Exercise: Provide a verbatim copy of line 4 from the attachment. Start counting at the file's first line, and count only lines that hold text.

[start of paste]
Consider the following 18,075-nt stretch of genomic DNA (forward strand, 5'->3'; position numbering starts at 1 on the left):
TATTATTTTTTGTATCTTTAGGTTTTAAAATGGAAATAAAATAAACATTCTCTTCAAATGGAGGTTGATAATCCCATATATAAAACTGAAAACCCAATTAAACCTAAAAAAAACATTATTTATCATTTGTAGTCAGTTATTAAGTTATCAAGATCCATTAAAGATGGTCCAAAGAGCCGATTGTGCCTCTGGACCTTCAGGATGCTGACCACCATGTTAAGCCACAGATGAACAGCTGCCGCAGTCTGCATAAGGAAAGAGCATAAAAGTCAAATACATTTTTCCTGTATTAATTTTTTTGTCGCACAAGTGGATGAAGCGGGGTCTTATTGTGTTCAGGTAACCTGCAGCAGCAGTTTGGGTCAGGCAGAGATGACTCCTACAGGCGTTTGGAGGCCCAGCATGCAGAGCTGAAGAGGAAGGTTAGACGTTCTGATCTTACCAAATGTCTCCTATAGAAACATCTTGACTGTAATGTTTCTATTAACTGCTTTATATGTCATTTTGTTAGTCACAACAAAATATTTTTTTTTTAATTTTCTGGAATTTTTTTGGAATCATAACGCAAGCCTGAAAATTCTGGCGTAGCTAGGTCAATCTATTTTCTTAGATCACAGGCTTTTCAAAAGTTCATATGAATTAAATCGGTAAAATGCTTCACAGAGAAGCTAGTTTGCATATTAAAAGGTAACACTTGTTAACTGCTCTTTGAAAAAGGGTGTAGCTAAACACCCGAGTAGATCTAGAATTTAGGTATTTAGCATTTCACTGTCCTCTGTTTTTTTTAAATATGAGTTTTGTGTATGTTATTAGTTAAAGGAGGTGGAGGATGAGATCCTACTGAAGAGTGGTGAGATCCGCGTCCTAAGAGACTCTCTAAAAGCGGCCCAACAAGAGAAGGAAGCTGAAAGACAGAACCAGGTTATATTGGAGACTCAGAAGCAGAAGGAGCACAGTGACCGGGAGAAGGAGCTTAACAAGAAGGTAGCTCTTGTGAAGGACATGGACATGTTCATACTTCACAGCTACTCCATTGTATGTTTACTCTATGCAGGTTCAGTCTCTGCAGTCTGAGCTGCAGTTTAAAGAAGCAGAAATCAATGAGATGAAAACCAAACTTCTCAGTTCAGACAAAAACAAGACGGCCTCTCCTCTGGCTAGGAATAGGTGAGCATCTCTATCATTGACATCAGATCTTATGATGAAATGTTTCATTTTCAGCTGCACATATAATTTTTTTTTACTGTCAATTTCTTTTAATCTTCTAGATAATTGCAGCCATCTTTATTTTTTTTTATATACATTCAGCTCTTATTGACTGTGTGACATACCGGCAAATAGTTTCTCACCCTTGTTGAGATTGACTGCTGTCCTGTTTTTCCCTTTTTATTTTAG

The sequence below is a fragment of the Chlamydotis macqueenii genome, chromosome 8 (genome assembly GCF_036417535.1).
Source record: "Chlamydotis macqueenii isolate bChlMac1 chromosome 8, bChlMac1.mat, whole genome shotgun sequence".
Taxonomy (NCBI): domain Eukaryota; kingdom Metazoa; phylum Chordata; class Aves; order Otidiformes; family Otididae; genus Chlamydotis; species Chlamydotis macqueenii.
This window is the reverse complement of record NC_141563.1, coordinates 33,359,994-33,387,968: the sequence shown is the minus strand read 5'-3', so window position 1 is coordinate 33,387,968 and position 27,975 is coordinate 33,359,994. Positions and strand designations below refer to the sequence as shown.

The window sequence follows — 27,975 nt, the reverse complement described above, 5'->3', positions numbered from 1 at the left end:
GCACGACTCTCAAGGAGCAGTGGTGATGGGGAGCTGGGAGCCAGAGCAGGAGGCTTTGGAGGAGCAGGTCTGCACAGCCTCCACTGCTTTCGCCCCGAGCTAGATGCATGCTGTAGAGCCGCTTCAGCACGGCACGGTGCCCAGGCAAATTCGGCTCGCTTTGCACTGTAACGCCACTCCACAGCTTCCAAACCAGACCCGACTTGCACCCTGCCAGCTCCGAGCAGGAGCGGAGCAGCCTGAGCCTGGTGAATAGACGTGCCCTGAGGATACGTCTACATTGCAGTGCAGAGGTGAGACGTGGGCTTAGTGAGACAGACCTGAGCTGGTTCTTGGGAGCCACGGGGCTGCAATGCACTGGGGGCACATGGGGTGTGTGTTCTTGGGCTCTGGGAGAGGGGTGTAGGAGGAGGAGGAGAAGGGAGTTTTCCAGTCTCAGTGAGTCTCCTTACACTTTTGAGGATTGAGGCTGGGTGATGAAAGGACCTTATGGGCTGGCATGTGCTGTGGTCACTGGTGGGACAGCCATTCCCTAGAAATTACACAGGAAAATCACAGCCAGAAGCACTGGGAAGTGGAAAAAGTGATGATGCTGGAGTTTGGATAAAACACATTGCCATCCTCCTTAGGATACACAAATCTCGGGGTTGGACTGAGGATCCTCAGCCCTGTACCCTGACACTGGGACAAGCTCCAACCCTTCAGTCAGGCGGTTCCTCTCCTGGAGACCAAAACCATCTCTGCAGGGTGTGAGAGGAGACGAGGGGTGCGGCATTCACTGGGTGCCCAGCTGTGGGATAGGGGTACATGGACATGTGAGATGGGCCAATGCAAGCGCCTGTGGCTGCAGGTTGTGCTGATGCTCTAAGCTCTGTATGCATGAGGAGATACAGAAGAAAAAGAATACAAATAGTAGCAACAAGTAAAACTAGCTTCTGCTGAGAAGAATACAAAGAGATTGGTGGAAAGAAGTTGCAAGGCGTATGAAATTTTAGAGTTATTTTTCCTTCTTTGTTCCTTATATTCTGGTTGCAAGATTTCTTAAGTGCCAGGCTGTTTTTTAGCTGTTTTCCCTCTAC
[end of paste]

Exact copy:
Source record: "Chlamydotis macqueenii isolate bChlMac1 chromosome 8, bChlMac1.mat, whole genome shotgun sequence".